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United States National Bank of Oregon v. Homeland, Inc

Citation. 22 Ill.291 Or. 374, 631 P.2d 761 (1981)
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Brief Fact Summary.

Defendant Homeland, leased office space from Schlesinger, lessor. Homeland abandoned the property prior to the expiration on the lease and the premises were subsequently re-let to another tenant for a higher rent and longer term, who also defaulted.

Synopsis of Rule of Law.

When a commercial tenant abandons leased property there is no automatic termination of the lease when the lessor subsequently re-lets the property, and the original lessee may still be held liable for the periods of time under the original lease that the premises were vacant.


Lessor owns an office building in downtown Portland, Oregon. Homeland leased 3,000 square feet of office space from lessor for a five-year term, April 1, 1971 until March 31, 1976, which called for rent to be $1,175 per month for the first six months, $1,275 per month for the second six months and then for the last forty-eight months $1,415 per month. Homeland vacated the premises on July 31, 1973, with thirty-two months remaining on the lease, and paid no further rent. A receiver was appointed for Homeland. This case arose as a dispute between the lessor and the receiver for Homeland for unpaid rent following Homeland’s vacation of the property in July 1973. The property was re-let by lessor on February 1, 1974, to Sebastian’s for a longer term than the Homeland lease and for a higher rent. Sebastian’s subsequently vacated the premises on July 14, 1974, after paying total rent of $7,500. Lessor finally re-let the premises again effective August 1, 1975. Thus, lessor’s claim a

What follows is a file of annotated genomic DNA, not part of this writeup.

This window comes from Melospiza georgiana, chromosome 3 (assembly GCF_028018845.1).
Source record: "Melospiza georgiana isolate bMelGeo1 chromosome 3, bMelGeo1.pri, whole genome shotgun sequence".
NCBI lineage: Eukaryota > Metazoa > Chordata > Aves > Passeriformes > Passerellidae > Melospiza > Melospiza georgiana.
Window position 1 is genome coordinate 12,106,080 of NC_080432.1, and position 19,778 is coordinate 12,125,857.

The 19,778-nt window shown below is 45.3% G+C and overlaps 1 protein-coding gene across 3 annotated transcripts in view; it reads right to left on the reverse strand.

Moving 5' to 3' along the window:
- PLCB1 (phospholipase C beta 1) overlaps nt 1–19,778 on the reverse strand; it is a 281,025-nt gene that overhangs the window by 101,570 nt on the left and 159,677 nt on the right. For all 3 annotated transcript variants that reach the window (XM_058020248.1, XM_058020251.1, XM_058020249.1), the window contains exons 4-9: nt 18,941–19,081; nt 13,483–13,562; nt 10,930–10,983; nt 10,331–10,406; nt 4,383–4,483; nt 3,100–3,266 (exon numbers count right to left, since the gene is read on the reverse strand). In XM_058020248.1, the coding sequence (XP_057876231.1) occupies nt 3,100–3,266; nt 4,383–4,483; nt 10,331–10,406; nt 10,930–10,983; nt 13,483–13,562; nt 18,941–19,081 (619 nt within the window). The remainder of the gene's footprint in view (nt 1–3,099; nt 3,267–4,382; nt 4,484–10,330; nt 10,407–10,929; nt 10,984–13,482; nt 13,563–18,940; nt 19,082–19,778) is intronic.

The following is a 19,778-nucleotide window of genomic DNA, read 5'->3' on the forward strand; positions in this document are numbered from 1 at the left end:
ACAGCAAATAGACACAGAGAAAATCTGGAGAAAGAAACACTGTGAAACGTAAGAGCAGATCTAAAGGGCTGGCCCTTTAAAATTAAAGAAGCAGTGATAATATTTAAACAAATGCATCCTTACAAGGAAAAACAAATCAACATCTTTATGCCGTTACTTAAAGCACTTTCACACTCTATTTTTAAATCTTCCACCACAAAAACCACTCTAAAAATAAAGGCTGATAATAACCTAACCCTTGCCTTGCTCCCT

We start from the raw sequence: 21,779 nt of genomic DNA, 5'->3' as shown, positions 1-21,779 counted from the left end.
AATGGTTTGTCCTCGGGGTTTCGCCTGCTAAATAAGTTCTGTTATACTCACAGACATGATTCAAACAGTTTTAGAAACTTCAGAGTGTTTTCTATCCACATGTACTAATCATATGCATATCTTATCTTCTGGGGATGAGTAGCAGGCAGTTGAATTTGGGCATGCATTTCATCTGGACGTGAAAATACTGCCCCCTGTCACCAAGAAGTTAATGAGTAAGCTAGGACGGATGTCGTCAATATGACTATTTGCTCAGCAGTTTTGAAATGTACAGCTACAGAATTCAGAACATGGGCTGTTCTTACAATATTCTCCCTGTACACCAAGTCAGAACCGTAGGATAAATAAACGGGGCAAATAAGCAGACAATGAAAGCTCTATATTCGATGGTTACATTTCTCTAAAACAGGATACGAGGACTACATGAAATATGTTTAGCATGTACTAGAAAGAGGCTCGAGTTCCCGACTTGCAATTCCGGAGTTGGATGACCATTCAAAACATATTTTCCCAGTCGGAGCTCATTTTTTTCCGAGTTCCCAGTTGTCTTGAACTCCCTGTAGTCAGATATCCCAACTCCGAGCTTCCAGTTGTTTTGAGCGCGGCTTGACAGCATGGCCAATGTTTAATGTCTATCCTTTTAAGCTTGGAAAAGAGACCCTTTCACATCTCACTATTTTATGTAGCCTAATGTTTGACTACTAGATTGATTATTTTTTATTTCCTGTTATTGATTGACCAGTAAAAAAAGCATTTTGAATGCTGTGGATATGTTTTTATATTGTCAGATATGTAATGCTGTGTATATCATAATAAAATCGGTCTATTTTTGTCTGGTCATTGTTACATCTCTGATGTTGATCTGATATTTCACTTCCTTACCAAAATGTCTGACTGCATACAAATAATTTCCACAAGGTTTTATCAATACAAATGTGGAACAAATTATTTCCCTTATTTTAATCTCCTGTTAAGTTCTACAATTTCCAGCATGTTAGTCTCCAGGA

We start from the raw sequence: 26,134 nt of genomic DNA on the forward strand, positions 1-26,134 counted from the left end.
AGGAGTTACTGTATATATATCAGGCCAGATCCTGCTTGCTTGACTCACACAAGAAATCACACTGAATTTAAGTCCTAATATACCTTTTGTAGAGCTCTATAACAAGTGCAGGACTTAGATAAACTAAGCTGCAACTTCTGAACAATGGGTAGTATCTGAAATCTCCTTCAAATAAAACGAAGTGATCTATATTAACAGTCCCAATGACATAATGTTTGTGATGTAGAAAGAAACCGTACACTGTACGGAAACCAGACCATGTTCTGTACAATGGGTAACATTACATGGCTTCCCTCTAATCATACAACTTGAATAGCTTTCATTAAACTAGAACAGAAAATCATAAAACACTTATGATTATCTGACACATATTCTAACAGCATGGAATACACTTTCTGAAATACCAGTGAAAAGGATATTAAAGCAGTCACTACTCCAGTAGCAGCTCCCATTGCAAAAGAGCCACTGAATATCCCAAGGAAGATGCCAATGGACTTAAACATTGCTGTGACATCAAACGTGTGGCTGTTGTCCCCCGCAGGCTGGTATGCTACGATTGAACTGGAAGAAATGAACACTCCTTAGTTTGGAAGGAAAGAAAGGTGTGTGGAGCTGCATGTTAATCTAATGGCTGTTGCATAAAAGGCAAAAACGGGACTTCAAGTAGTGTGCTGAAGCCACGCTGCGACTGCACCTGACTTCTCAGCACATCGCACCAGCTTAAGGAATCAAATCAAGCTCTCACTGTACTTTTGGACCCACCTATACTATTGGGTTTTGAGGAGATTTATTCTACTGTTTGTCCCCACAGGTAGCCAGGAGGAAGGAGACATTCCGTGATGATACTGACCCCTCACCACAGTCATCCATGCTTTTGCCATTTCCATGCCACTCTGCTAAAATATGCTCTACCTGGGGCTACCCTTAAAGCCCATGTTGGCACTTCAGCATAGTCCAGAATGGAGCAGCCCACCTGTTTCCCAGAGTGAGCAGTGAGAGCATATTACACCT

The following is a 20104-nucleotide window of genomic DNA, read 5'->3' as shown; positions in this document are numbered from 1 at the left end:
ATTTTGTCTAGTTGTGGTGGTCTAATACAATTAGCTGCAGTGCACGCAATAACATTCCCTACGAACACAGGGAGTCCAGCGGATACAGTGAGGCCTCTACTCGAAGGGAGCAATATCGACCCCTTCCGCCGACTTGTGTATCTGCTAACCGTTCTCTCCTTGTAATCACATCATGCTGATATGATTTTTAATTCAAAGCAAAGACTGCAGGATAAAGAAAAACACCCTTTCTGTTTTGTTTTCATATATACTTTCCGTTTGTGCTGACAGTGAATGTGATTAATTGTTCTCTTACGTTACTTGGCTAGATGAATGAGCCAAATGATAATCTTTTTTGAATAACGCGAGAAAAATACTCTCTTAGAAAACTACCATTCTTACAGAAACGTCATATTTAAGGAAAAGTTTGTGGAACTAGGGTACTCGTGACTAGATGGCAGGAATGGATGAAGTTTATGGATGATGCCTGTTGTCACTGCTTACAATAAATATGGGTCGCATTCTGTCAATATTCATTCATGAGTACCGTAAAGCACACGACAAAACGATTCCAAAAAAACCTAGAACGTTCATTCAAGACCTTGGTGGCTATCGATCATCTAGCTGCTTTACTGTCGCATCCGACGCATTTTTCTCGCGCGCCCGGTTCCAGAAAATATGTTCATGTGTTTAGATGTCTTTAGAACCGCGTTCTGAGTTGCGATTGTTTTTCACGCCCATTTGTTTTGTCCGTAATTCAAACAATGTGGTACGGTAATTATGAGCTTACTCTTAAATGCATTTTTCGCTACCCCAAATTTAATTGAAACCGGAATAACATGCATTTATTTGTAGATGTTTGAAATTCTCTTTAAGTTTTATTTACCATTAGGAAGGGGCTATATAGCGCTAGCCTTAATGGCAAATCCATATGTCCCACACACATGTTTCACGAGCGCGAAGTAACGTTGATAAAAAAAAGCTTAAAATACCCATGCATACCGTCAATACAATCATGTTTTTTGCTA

gainst the receiver for Homeland is for the period of August 1, 1973, through July 31, 1975, a period of 24 months, at a monthly rate of $1,415, minus the rent paid by Sebastian’s, for a net claim against the receiver of $26,460. In the trial court the receiver urged the court to limit the claim from July 31, 1973, when Homeland vacated, until February 1, 1974, when the premises were re-let. The trial court limited the claim of lessor and denied the remainder of lessor’s claim. The intermediate appellate court affirmed the trial court’s decision and lessor appealed.


There are two issues:
When a tenant to a commercial lease abandons the premises prior to the expiration of the lease and the lessor re-lets the premises for a longer term than the original lease and for more rent, does such re-letting as a matter of law terminate the original lease, freeing the original tenant from any claim for damages which occurred after the re-letting?
When a lease for commercial premises provides that, upon appointment of a receiver for tenant, the lessor may, without notice, terminate the lease, does the lessor’s re-letting of the premises terminate the lessee’s obligation to pay damages subsequent to the re-letting?


No to a. and No to b. Reversed and remanded, judgment for lessor of $26,460.
Following abandonment of the leased premises a landlord cannot stand idly by and look to the tenant for damages in the remainder of the lease term. Thus, the landlord has a duty to mitigate damages by seeking a suitable tenant to re-let the premises. When the tenant abandons the leased property the tenant surrenders his estate in the property, but is still liable for damages from the breach of contract.
The tenant who breached remains liable for the difference between the agreed price of the rent and the fair rental value of the premises, which is an amount the law presumes the lessor can obtain with reasonable efforts to re-let the premises.
The mere act of re-letting for a longer or shorter term does not, without more, bar the lessor’s claim for damages from the breach. The lessor is not required to mitigate damages by re-letting the premises at less than the fair rental value.
Evidence of the lessor’s reasonable efforts to re-let the premises in question are found when lessor stated that at all times he tried to re-let the property, and that there was a surplus of office space in the Portland area during the relevant portion of time. Because the re-letting did not cancel the original lease, the receiver for Homeland is liable for $26,460, which is the amount for the rent remaining in the original term during which time the building was vacant.


The court, by imposing the duty to re-let by reasonable effort, opted not to offer landlords of vacant commercial property an inducement to keep the property vacant.

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